Look out, Internet Explorer users. eWeek reports that Microsoft will release a patch for a zero-day IE vulnerability later today. Apparently, the vulnerability has to do with IE's data binding function, and malicious hackers have already managed to exploit it. Here's the skinny in Microsoft's words:
The vulnerability exists as an invalid pointer reference in the data binding function of Internet Explorer. When data binding is enabled (which is the default state), it is possible under certain conditions for an object to be released without updating the array length, leaving the potential to access the deleted object's memory space. This can cause Internet Explorer to exit unexpectedly, in a state that is exploitable.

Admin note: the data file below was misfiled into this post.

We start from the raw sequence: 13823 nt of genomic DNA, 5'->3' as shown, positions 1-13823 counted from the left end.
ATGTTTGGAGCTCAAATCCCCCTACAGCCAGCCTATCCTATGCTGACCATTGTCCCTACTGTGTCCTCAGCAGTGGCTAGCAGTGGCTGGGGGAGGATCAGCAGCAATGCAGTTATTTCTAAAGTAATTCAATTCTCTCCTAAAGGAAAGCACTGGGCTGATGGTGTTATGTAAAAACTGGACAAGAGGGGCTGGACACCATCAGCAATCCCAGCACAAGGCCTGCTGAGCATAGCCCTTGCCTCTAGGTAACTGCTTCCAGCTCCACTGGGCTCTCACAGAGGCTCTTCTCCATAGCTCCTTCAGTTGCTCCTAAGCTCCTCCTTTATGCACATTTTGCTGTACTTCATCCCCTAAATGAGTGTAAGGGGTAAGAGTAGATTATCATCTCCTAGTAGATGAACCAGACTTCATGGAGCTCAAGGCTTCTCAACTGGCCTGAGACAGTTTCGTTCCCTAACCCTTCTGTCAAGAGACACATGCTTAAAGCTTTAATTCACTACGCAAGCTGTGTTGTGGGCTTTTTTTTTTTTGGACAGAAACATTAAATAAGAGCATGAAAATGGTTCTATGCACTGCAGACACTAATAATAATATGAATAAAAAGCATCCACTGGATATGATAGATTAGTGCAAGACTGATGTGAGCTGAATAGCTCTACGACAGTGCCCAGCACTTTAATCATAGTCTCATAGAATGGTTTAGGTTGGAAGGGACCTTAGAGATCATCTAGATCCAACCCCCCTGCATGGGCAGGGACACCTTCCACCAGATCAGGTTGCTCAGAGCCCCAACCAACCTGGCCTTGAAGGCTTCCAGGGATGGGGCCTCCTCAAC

eWeek quotes Microsoft's Christopher Budd as saying, "At this time, we are aware only of attacks that attempt to use this vulnerability against Windows Internet Explorer 7." That sounds like one of the few occurrences when running IE6 might actually be a good thing, although you're probably still better off running a non-Microsoft browser like Firefox, Safari, Chrome, or Opera.
Until the fix comes out, Microsoft cautions to watch out for instant-message file transfers and e-mail attachments. Since exploiting the hole can give a hacker the same rights as the user, not running with administrative privileges (as in Vista with UAC enabled) might help, too.
Update: The patch is now out. You can download it from this page on Microsoft's website.